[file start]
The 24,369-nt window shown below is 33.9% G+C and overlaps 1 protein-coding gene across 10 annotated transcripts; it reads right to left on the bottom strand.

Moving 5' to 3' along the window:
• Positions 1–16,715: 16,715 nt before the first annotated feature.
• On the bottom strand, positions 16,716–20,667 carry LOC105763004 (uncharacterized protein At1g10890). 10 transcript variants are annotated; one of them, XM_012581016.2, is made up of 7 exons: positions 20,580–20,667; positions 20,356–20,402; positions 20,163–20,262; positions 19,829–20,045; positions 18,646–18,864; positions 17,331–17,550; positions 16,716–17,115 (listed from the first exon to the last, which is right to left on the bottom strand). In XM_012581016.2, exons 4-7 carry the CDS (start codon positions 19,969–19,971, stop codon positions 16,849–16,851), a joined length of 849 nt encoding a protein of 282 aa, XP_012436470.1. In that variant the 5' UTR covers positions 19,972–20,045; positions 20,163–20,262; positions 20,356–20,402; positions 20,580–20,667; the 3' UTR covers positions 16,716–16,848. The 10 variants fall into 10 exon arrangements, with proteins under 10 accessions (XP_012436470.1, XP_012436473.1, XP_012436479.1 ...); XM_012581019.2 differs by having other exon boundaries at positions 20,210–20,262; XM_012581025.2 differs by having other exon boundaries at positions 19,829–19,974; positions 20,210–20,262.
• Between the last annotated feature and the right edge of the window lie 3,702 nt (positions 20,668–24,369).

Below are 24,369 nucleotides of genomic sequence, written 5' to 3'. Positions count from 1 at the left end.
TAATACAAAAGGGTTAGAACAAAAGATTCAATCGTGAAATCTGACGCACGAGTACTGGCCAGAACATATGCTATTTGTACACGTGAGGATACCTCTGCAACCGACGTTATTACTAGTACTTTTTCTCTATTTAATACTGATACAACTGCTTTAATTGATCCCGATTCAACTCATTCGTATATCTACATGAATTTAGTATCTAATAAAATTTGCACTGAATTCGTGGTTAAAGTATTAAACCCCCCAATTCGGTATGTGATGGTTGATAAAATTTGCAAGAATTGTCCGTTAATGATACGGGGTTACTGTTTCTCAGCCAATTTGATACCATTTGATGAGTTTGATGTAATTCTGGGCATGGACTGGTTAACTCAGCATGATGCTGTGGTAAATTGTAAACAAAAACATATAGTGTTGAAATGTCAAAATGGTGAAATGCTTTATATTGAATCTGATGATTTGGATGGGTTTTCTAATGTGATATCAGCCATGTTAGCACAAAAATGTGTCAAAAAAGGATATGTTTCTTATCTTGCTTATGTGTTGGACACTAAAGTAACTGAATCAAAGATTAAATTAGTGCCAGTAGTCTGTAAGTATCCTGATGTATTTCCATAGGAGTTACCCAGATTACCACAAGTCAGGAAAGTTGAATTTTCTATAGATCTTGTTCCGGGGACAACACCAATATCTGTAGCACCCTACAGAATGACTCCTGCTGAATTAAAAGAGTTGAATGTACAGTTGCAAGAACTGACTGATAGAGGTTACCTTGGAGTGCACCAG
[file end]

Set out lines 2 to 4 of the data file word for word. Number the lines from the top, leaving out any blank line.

Moving 5' to 3' along the window:
• Positions 1–16,715: 16,715 nt before the first annotated feature.
• On the bottom strand, positions 16,716–20,667 carry LOC105763004 (uncharacterized protein At1g10890). 10 transcript variants are annotated; one of them, XM_012581016.2, is made up of 7 exons: positions 20,580–20,667; positions 20,356–20,402; positions 20,163–20,262; positions 19,829–20,045; positions 18,646–18,864; positions 17,331–17,550; positions 16,716–17,115 (listed from the first exon to the last, which is right to left on the bottom strand). In XM_012581016.2, exons 4-7 carry the CDS (start codon positions 19,969–19,971, stop codon positions 16,849–16,851), a joined length of 849 nt encoding a protein of 282 aa, XP_012436470.1. In that variant the 5' UTR covers positions 19,972–20,045; positions 20,163–20,262; positions 20,356–20,402; positions 20,580–20,667; the 3' UTR covers positions 16,716–16,848. The 10 variants fall into 10 exon arrangements, with proteins under 10 accessions (XP_012436470.1, XP_012436473.1, XP_012436479.1 ...); XM_012581019.2 differs by having other exon boundaries at positions 20,210–20,262; XM_012581025.2 differs by having other exon boundaries at positions 19,829–19,974; positions 20,210–20,262.